Last week’s announcement of a £15 billion package to protect customers from the full impact of another dramatic rise in the energy price cap in October was widely praised by the sector.
However, it also highlighted that short-term solutions are not sustainable in the face of complex underlying problems affecting the volatility of prices and the way they are passed on to consumers.
The issue is at the heart of Utility Week’s Energy Reset campaign, which aims to use the current spotlight on energy prices to highlight the need for wider market reform. This is an unavoidable step in reducing energy usage, bringing down bills and decarbonising the country.
Now leading energy retailers have shared their views with Utility Week for a major new report, produced in association with PA Consulting.
The report looks at how the potential of retailers to drive forward the energy transition can be unleashed, by creating the conditions for sustainable businesses that deliver sustainable prices.
However, change cannot come about through reform of the energy retail market in isolation. The work to ensure a retail market fit for the future will be a core part of tackling the much discussed – and suddenly very topical – energy trilemma of balancing net zero, security of supply and affordability. This requires much wider reform to ensure the wholesale market reflects the falling price of renewables and that decarbonisation measures support a rapid rollout of green power as well as incentivising demand-side response.
These issues, and the frictions arising from them, are discussed in the report through interviews with suppliers, Ofgem, politicians, trade and consumer bodies and independent experts.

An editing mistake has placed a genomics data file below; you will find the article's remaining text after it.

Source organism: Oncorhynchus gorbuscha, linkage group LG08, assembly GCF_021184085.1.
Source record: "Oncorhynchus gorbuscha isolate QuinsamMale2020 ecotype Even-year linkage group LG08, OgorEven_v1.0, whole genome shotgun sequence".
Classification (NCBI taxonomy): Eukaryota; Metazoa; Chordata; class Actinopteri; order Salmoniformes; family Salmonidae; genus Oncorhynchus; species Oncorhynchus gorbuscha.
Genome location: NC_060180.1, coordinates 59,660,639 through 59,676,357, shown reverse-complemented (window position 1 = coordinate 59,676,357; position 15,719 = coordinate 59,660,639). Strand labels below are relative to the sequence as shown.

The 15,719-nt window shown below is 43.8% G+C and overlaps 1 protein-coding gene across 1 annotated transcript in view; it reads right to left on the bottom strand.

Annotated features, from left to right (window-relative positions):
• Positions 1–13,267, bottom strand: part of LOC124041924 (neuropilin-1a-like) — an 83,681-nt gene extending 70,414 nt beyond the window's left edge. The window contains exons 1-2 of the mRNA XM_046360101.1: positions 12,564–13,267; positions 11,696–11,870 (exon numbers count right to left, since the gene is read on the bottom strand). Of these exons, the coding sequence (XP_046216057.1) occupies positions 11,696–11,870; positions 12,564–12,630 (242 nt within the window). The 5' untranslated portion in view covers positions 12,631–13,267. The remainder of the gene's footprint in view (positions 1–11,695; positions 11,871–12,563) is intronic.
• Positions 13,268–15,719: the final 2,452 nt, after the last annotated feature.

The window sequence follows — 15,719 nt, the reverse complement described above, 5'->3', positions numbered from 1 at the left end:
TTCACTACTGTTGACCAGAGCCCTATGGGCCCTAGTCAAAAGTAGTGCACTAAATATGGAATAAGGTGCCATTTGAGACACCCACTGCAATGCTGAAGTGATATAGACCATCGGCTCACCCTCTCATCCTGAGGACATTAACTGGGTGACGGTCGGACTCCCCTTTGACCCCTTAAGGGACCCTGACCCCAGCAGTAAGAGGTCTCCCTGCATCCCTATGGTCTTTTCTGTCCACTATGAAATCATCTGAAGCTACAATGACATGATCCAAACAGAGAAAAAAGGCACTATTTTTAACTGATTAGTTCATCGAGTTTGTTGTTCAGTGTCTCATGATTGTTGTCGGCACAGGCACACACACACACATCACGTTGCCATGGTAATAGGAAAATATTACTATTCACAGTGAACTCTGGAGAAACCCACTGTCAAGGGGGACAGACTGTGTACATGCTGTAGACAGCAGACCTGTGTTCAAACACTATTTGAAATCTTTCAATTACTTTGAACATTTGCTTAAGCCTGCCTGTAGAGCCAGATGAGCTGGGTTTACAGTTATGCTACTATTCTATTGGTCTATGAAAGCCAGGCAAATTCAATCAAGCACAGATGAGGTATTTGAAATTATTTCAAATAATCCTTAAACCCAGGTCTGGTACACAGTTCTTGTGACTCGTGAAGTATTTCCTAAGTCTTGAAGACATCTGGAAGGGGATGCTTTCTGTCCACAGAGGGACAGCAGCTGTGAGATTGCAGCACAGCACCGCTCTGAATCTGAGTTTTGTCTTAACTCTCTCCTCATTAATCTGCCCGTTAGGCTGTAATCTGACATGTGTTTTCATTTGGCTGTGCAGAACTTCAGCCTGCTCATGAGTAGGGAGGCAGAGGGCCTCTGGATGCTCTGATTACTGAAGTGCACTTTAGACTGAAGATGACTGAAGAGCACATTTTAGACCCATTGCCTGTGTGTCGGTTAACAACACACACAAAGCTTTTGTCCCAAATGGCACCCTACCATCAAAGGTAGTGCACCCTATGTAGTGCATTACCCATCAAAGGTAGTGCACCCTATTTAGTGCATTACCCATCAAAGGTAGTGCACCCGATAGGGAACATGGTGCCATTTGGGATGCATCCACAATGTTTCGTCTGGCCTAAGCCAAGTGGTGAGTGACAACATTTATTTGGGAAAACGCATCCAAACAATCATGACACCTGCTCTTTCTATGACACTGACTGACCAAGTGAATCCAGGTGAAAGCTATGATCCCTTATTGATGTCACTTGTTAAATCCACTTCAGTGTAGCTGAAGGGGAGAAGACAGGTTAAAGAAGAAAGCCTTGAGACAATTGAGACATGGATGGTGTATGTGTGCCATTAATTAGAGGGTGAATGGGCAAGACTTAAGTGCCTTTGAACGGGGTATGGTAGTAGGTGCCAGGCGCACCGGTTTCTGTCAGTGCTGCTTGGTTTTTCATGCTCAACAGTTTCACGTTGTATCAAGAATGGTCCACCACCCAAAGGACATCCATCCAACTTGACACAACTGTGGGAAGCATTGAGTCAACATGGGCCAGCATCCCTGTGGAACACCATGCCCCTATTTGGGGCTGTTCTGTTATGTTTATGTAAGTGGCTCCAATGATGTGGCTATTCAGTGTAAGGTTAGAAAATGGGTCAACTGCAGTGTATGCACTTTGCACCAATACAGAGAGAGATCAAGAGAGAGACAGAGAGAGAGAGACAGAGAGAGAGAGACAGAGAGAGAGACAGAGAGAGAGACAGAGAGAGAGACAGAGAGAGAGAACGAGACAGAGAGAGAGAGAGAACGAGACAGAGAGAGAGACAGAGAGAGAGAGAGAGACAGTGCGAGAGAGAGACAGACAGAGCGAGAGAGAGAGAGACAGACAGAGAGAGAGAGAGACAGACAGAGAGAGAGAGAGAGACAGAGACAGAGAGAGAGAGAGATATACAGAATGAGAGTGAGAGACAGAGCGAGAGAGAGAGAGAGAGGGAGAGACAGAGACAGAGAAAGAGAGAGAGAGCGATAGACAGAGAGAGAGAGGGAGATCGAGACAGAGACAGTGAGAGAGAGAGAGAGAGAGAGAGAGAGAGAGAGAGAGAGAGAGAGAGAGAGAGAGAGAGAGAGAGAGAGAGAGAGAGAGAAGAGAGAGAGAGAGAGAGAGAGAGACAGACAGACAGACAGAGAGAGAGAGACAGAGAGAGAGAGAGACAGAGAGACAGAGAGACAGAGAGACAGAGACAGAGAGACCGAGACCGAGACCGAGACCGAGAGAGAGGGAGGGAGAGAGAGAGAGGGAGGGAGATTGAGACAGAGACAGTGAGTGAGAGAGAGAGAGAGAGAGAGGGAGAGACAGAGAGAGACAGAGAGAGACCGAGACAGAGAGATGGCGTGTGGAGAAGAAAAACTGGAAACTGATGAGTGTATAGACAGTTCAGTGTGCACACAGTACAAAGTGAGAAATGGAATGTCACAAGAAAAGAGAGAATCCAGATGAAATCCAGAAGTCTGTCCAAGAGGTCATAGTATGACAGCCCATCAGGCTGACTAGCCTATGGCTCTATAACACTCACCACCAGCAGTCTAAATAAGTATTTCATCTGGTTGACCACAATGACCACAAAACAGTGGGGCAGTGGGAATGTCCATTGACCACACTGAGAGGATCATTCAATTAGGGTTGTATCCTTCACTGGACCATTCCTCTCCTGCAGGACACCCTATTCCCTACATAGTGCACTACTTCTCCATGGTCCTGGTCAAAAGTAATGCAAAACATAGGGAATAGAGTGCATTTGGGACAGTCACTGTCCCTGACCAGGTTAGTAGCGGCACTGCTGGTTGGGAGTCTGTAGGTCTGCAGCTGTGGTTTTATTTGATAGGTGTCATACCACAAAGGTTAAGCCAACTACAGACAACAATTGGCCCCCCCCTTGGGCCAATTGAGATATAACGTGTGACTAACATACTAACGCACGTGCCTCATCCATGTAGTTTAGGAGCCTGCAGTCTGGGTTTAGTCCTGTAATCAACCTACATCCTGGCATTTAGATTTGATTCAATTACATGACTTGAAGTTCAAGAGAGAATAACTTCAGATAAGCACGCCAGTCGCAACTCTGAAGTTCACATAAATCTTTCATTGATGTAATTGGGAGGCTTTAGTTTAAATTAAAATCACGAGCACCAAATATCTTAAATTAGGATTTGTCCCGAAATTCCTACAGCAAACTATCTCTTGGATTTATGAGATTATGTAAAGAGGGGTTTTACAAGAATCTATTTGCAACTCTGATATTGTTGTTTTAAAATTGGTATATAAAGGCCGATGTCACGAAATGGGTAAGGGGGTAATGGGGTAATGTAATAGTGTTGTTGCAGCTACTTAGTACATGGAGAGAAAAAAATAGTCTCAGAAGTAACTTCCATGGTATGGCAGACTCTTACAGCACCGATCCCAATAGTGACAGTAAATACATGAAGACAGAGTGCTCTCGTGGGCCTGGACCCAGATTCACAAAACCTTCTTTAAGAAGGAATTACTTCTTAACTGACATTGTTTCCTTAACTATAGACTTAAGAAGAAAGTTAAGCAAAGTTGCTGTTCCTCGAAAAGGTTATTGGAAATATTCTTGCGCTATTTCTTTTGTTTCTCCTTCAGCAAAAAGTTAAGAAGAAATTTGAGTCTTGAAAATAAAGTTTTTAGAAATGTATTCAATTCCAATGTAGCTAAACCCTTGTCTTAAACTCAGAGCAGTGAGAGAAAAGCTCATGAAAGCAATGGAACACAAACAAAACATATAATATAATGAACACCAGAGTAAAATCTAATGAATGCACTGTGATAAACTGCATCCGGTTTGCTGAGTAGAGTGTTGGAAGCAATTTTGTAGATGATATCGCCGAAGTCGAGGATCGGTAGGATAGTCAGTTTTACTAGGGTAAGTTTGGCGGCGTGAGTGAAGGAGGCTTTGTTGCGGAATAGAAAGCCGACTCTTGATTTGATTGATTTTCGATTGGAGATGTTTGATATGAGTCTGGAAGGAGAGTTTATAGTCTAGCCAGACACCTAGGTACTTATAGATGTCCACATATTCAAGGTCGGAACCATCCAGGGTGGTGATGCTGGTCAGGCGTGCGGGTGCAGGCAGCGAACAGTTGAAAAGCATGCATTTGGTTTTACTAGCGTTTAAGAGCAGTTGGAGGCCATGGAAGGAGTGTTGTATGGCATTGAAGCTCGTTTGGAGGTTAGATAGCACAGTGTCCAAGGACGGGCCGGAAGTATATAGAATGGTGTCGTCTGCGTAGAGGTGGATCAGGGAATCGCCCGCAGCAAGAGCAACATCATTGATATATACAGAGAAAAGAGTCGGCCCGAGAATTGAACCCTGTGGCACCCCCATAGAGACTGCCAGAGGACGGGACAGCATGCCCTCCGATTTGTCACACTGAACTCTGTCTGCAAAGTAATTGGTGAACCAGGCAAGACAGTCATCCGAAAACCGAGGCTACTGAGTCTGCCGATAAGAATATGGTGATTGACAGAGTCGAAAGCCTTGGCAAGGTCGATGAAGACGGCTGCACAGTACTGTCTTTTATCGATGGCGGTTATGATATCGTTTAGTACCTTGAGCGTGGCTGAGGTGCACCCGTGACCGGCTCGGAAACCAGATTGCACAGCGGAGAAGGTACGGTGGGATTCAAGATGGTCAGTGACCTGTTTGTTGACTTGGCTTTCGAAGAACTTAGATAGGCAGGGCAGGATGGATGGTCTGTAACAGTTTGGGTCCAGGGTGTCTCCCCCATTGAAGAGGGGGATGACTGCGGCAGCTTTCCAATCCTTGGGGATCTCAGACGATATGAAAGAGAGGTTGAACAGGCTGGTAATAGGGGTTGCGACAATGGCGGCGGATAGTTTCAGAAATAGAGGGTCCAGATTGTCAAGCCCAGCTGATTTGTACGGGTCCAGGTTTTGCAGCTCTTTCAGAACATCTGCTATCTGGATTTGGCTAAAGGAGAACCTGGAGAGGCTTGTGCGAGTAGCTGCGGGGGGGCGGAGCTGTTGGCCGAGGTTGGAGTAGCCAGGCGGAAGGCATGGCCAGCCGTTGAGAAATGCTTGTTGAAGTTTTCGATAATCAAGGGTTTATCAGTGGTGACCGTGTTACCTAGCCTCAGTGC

Key recommendations from the report include:
- A more targeted approach to helping vulnerable customers with their energy bills is needed beyond this winter. There was strong support for a social tariff, perhaps tied initially to the Warm Home Discount but ultimately as a replacement for the price cap.
- Other suggestions for reforming the price cap include moving it from an absolute to a relative cap, which moves with wholesale pricing within parameters to be defined. Many interviewees were in favour of its ultimate removal but if it is to remain, as the government has suggested, then it must be reformed to reduce the risks to retailers including those associated with hedging, which has caused companies to fail.
- Reform of the retail market needs to ensure that businesses coming into the market are risking their own money and that no one is given a “free bet”.
- As part of its Review of Electricity Market Arrangements, the government must urgently tackle wholesale market arrangements that are currently not reflective of the rapidly falling costs of renewable generation. There is also a need to develop frameworks for locational pricing, although being mindful of the impact on volatility and the risk of a postcode lottery.